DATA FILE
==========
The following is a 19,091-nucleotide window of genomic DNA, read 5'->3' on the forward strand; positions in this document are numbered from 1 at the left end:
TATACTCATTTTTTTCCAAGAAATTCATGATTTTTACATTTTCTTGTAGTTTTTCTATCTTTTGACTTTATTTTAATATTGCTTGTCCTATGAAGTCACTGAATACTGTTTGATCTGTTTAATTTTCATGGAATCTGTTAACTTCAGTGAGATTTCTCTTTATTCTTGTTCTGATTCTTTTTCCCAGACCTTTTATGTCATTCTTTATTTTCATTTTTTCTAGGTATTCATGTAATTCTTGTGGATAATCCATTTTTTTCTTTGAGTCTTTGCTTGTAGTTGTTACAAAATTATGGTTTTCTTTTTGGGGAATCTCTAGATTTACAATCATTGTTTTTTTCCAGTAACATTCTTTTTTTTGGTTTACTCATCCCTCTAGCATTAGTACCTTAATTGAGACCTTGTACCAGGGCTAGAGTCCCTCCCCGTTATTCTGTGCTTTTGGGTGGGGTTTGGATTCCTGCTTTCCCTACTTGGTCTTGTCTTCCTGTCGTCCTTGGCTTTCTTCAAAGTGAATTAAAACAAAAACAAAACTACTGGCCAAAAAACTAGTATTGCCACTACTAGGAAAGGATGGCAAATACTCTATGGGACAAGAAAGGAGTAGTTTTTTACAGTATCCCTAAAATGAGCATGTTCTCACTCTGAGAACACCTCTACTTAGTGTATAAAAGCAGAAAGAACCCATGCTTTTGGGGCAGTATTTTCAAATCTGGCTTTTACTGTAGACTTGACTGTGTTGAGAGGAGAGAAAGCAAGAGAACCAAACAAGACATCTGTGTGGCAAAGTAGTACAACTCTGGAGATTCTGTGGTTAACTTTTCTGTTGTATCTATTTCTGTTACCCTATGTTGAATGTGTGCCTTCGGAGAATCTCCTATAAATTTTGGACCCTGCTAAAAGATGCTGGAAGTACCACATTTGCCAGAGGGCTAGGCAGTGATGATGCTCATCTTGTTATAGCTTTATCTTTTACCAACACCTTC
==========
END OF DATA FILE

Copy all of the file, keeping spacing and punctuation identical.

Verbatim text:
The following is a 19,091-nucleotide window of genomic DNA, read 5'->3' on the forward strand; positions in this document are numbered from 1 at the left end:
TATACTCATTTTTTTCCAAGAAATTCATGATTTTTACATTTTCTTGTAGTTTTTCTATCTTTTGACTTTATTTTAATATTGCTTGTCCTATGAAGTCACTGAATACTGTTTGATCTGTTTAATTTTCATGGAATCTGTTAACTTCAGTGAGATTTCTCTTTATTCTTGTTCTGATTCTTTTTCCCAGACCTTTTATGTCATTCTTTATTTTCATTTTTTCTAGGTATTCATGTAATTCTTGTGGATAATCCATTTTTTTCTTTGAGTCTTTGCTTGTAGTTGTTACAAAATTATGGTTTTCTTTTTGGGGAATCTCTAGATTTACAATCATTGTTTTTTTCCAGTAACATTCTTTTTTTTGGTTTACTCATCCCTCTAGCATTAGTACCTTAATTGAGACCTTGTACCAGGGCTAGAGTCCCTCCCCGTTATTCTGTGCTTTTGGGTGGGGTTTGGATTCCTGCTTTCCCTACTTGGTCTTGTCTTCCTGTCGTCCTTGGCTTTCTTCAAAGTGAATTAAAACAAAAACAAAACTACTGGCCAAAAAACTAGTATTGCCACTACTAGGAAAGGATGGCAAATACTCTATGGGACAAGAAAGGAGTAGTTTTTTACAGTATCCCTAAAATGAGCATGTTCTCACTCTGAGAACACCTCTACTTAGTGTATAAAAGCAGAAAGAACCCATGCTTTTGGGGCAGTATTTTCAAATCTGGCTTTTACTGTAGACTTGACTGTGTTGAGAGGAGAGAAAGCAAGAGAACCAAACAAGACATCTGTGTGGCAAAGTAGTACAACTCTGGAGATTCTGTGGTTAACTTTTCTGTTGTATCTATTTCTGTTACCCTATGTTGAATGTGTGCCTTCGGAGAATCTCCTATAAATTTTGGACCCTGCTAAAAGATGCTGGAAGTACCACATTTGCCAGAGGGCTAGGCAGTGATGATGCTCATCTTGTTATAGCTTTATCTTTTACCAACACCTTC